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yes, if you get bear activity I imagine the extra height and pulley system could be handy. I will have another look around for swarm traps. Spring here, i can feel the quickening as if the sap is in my veins and its hard not to be excited. Although if you guys are dry up there, you'll know we're wet down here, hasn't stopped raining for a year and longer now, Eucalyptus forest all putting energy in vegetative growth and not a flower bud in sight. Most eucs will carry their buds for 6- 12 months before flowering. Lucky my planted flowering trees and bushes are established and starting to put on a good show- closest bees are the first to get there for pick of the bounty. Even so a token picnic- will be another very lean year. ( although even though i didn't get honey last year, I did plunder the crap out of one hive for a nuc split and everyone but me in my bee club sugar supplemented last season so token plantings must have some merit. Every plant i plant is for bees. yeah i get a just little obsessive.
I feel sorry for you. I sure know what wet is because of continued raining. I served two tours in Vietnam and experienced two monsoon seasons. I never thought it would end. We were constantly wet either from rain or from sweat and no relief in sight because we had to live out in it in the jungles. No luxury to having shelter except for a poncho.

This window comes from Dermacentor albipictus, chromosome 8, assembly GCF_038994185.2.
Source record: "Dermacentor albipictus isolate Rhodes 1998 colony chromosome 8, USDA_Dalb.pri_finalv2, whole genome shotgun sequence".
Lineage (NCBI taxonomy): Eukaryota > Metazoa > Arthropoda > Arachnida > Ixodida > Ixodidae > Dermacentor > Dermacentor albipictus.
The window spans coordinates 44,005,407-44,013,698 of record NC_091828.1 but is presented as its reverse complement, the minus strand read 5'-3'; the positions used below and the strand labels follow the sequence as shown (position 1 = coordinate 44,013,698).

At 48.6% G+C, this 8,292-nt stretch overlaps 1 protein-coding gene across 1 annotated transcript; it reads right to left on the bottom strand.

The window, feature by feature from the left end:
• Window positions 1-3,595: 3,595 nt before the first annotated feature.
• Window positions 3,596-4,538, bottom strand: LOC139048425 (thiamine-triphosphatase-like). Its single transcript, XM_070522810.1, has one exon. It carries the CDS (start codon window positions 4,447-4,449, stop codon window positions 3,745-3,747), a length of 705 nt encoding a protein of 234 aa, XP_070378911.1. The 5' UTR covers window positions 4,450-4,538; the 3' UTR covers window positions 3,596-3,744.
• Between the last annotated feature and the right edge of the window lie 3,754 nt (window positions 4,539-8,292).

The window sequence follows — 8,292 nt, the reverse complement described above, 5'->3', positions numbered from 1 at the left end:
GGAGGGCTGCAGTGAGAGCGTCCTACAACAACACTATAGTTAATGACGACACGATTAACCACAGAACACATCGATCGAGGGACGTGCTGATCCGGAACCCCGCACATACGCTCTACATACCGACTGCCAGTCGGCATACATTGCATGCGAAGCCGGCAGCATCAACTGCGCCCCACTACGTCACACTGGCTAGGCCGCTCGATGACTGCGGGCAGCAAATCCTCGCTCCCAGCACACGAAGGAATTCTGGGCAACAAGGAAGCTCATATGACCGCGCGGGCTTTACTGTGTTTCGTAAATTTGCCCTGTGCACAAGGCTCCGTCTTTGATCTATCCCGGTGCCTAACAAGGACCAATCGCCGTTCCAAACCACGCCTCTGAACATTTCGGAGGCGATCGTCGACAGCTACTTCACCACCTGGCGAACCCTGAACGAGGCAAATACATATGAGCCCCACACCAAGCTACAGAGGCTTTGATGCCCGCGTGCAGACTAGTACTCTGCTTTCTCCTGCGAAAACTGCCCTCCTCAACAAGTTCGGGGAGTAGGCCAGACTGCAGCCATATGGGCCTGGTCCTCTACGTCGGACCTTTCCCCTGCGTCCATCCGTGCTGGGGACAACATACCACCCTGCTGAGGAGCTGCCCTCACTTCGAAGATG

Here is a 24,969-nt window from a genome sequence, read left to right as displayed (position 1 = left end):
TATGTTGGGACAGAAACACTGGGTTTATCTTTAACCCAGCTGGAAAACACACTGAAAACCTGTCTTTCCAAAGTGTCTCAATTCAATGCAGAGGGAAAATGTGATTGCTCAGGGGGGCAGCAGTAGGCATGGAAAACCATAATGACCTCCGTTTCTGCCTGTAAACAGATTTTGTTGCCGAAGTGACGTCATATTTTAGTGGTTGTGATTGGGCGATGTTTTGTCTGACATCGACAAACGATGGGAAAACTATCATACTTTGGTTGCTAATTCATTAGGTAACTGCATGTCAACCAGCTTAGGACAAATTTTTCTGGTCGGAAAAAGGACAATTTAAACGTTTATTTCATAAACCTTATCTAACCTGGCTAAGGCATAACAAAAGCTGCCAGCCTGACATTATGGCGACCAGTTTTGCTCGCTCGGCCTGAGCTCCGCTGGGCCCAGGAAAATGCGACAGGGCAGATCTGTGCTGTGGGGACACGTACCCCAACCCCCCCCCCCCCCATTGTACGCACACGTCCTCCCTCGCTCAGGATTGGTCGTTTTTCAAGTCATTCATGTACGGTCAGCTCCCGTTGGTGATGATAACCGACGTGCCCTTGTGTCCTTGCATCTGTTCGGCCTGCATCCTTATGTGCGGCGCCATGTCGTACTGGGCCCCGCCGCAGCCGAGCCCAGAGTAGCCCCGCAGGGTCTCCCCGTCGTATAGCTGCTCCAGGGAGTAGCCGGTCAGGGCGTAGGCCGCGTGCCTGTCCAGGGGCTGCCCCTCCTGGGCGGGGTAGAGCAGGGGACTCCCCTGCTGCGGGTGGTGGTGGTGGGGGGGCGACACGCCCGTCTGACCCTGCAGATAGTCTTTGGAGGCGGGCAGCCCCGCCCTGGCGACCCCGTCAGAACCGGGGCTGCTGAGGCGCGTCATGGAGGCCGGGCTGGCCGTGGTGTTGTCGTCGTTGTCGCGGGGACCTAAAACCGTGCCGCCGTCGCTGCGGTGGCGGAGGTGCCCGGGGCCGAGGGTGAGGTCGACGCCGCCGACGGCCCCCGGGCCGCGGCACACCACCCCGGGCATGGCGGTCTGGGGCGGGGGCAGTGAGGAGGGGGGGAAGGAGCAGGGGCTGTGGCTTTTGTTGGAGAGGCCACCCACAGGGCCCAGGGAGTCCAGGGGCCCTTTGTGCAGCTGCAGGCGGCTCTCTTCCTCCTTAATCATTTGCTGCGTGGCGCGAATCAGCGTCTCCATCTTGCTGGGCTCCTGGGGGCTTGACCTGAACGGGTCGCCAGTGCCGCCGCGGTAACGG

Because of beekeeping and believe me, I am very new at it, I am finding value in planting everything I can for the bees. I even have an app on my phone to identify what weed I am looking at. Before bees, a weed was a weed. I am even visiting my local nursery more then I ever did. Now we are on a first name basis.;)
 

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I would want to get them out of a trap right away.

To catch another colony and because they will build wonky comb (unless your traps have drawn comb) the longer you leave them in there the more it becomes a "cut out" as they will build any needed comb in any open space attaching to the box and lid or cross combing.
 
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I'm wondering the same. I might put them in a deep or NUC so that I could get them winterized properly so as to give them the best chance of survival through winter. In that swarm trap in my picture, there is quite a bit of room in the bottom below the deep frames. I captured a swam in the beginning of the swarm season but left them in there to long by the time I noticed that they were permanent residents. They built comb clear to the bottom of the box and it was all I could do to transport the frames over to a deep box. All 5 frames in the swarm trap were packed with bees and no more room for parking.